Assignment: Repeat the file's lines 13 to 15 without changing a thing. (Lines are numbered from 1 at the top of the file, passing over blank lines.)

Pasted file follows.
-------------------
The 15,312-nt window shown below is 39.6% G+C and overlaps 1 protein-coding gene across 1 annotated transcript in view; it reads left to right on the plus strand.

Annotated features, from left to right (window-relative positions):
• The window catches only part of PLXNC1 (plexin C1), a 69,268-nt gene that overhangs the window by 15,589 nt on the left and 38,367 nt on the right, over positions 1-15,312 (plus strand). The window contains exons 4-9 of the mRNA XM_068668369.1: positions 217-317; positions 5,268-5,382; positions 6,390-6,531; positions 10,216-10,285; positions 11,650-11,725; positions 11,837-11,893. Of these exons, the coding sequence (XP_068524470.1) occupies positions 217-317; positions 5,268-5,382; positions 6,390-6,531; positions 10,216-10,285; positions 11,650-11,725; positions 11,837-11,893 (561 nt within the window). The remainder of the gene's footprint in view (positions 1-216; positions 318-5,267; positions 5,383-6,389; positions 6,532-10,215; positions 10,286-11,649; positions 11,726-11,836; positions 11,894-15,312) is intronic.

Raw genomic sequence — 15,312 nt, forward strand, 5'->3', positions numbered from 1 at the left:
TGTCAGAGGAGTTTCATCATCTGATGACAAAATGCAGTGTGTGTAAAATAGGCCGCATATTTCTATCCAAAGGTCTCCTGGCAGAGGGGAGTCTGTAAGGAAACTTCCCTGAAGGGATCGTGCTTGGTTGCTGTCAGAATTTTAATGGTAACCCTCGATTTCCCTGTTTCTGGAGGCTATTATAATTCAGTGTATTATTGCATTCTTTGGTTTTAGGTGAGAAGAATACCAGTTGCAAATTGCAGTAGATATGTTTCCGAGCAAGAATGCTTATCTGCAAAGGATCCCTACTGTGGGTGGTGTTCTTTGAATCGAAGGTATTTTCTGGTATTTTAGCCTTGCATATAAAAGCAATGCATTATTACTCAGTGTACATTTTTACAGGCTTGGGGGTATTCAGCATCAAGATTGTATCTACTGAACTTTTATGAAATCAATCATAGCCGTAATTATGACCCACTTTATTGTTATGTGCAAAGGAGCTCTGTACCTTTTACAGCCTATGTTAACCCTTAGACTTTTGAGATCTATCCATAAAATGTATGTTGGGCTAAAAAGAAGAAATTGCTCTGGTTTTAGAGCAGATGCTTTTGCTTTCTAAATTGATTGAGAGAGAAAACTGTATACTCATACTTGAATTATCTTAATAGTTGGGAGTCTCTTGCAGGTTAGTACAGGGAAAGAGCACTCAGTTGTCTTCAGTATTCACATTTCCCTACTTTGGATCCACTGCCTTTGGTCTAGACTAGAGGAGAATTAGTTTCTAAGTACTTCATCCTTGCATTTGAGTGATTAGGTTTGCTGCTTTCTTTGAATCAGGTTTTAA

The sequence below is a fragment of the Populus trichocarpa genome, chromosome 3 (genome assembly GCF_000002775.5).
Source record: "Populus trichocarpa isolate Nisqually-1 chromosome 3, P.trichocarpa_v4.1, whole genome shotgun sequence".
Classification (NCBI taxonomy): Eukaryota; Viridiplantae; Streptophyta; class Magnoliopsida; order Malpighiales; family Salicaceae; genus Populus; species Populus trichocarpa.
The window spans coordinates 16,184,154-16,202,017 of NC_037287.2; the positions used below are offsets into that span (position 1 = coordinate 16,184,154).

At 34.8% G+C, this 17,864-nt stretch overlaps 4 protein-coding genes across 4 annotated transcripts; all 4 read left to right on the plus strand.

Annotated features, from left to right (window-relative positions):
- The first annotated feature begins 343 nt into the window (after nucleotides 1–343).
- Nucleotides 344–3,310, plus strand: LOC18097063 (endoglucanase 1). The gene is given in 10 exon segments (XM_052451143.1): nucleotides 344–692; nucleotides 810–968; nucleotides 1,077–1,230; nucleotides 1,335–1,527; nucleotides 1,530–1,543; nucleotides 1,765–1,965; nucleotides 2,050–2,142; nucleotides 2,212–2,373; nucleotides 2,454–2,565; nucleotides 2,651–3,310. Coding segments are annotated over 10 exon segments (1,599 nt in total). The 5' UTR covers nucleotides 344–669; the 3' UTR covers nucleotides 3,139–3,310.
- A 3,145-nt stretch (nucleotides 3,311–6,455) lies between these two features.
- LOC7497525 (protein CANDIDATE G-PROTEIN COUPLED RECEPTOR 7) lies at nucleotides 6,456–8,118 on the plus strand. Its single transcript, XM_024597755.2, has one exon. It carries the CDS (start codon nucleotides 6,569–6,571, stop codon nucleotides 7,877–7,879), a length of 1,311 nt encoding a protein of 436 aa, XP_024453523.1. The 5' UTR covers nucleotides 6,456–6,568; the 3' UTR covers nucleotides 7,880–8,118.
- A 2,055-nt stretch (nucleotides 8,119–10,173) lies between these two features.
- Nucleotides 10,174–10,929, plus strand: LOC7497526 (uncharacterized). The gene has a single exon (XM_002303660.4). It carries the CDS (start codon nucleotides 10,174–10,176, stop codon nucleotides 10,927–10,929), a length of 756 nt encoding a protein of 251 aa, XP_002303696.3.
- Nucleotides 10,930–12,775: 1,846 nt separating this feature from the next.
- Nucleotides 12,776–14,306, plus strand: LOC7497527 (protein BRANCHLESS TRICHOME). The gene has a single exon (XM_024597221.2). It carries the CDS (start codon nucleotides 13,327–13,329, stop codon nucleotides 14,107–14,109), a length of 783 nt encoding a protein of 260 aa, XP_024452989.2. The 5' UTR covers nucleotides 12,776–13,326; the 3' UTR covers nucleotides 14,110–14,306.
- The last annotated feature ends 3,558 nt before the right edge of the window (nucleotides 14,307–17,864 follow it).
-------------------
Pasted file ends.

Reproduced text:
- Nucleotides 344–3,310, plus strand: LOC18097063 (endoglucanase 1). The gene is given in 10 exon segments (XM_052451143.1): nucleotides 344–692; nucleotides 810–968; nucleotides 1,077–1,230; nucleotides 1,335–1,527; nucleotides 1,530–1,543; nucleotides 1,765–1,965; nucleotides 2,050–2,142; nucleotides 2,212–2,373; nucleotides 2,454–2,565; nucleotides 2,651–3,310. Coding segments are annotated over 10 exon segments (1,599 nt in total). The 5' UTR covers nucleotides 344–669; the 3' UTR covers nucleotides 3,139–3,310.
- A 3,145-nt stretch (nucleotides 3,311–6,455) lies between these two features.
- LOC7497525 (protein CANDIDATE G-PROTEIN COUPLED RECEPTOR 7) lies at nucleotides 6,456–8,118 on the plus strand. Its single transcript, XM_024597755.2, has one exon. It carries the CDS (start codon nucleotides 6,569–6,571, stop codon nucleotides 7,877–7,879), a length of 1,311 nt encoding a protein of 436 aa, XP_024453523.1. The 5' UTR covers nucleotides 6,456–6,568; the 3' UTR covers nucleotides 7,880–8,118.